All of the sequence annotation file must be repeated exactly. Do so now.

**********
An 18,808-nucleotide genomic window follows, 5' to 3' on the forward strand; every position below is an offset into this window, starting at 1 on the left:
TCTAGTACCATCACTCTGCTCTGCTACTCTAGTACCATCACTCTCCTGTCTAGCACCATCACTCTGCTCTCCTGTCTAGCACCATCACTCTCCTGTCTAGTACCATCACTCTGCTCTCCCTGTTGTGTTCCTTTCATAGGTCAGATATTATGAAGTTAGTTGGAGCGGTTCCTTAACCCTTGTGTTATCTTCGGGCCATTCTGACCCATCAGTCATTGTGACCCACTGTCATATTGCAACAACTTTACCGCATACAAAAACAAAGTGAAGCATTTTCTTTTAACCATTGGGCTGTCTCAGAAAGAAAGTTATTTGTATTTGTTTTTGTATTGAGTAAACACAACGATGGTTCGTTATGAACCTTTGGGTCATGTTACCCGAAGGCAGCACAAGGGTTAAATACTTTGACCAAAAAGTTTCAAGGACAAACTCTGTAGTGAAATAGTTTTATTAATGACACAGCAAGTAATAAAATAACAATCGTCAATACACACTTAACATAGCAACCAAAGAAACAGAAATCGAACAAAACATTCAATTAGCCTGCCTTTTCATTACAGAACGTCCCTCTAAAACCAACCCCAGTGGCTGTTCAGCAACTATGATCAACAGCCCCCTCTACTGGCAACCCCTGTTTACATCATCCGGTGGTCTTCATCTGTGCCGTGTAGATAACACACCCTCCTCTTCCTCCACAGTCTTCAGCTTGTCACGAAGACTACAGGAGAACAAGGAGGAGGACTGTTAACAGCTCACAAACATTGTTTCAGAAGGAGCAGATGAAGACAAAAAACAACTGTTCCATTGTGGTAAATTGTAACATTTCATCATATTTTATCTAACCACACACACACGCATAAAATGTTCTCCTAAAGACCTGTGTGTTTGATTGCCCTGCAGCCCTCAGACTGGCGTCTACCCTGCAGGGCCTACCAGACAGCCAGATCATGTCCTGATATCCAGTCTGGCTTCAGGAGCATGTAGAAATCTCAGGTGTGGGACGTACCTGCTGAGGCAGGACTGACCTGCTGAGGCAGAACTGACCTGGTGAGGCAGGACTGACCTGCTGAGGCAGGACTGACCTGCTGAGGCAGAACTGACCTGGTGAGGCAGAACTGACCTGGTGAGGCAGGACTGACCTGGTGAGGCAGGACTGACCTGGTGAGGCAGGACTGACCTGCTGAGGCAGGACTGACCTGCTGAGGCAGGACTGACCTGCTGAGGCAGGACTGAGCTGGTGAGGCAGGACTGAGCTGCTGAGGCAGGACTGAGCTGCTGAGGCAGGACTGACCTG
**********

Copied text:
An 18,808-nucleotide genomic window follows, 5' to 3' on the forward strand; every position below is an offset into this window, starting at 1 on the left:
TCTAGTACCATCACTCTGCTCTGCTACTCTAGTACCATCACTCTCCTGTCTAGCACCATCACTCTGCTCTCCTGTCTAGCACCATCACTCTCCTGTCTAGTACCATCACTCTGCTCTCCCTGTTGTGTTCCTTTCATAGGTCAGATATTATGAAGTTAGTTGGAGCGGTTCCTTAACCCTTGTGTTATCTTCGGGCCATTCTGACCCATCAGTCATTGTGACCCACTGTCATATTGCAACAACTTTACCGCATACAAAAACAAAGTGAAGCATTTTCTTTTAACCATTGGGCTGTCTCAGAAAGAAAGTTATTTGTATTTGTTTTTGTATTGAGTAAACACAACGATGGTTCGTTATGAACCTTTGGGTCATGTTACCCGAAGGCAGCACAAGGGTTAAATACTTTGACCAAAAAGTTTCAAGGACAAACTCTGTAGTGAAATAGTTTTATTAATGACACAGCAAGTAATAAAATAACAATCGTCAATACACACTTAACATAGCAACCAAAGAAACAGAAATCGAACAAAACATTCAATTAGCCTGCCTTTTCATTACAGAACGTCCCTCTAAAACCAACCCCAGTGGCTGTTCAGCAACTATGATCAACAGCCCCCTCTACTGGCAACCCCTGTTTACATCATCCGGTGGTCTTCATCTGTGCCGTGTAGATAACACACCCTCCTCTTCCTCCACAGTCTTCAGCTTGTCACGAAGACTACAGGAGAACAAGGAGGAGGACTGTTAACAGCTCACAAACATTGTTTCAGAAGGAGCAGATGAAGACAAAAAACAACTGTTCCATTGTGGTAAATTGTAACATTTCATCATATTTTATCTAACCACACACACACGCATAAAATGTTCTCCTAAAGACCTGTGTGTTTGATTGCCCTGCAGCCCTCAGACTGGCGTCTACCCTGCAGGGCCTACCAGACAGCCAGATCATGTCCTGATATCCAGTCTGGCTTCAGGAGCATGTAGAAATCTCAGGTGTGGGACGTACCTGCTGAGGCAGGACTGACCTGCTGAGGCAGAACTGACCTGGTGAGGCAGGACTGACCTGCTGAGGCAGGACTGACCTGCTGAGGCAGAACTGACCTGGTGAGGCAGAACTGACCTGGTGAGGCAGGACTGACCTGGTGAGGCAGGACTGACCTGGTGAGGCAGGACTGACCTGCTGAGGCAGGACTGACCTGCTGAGGCAGGACTGACCTGCTGAGGCAGGACTGAGCTGGTGAGGCAGGACTGAGCTGCTGAGGCAGGACTGAGCTGCTGAGGCAGGACTGACCTG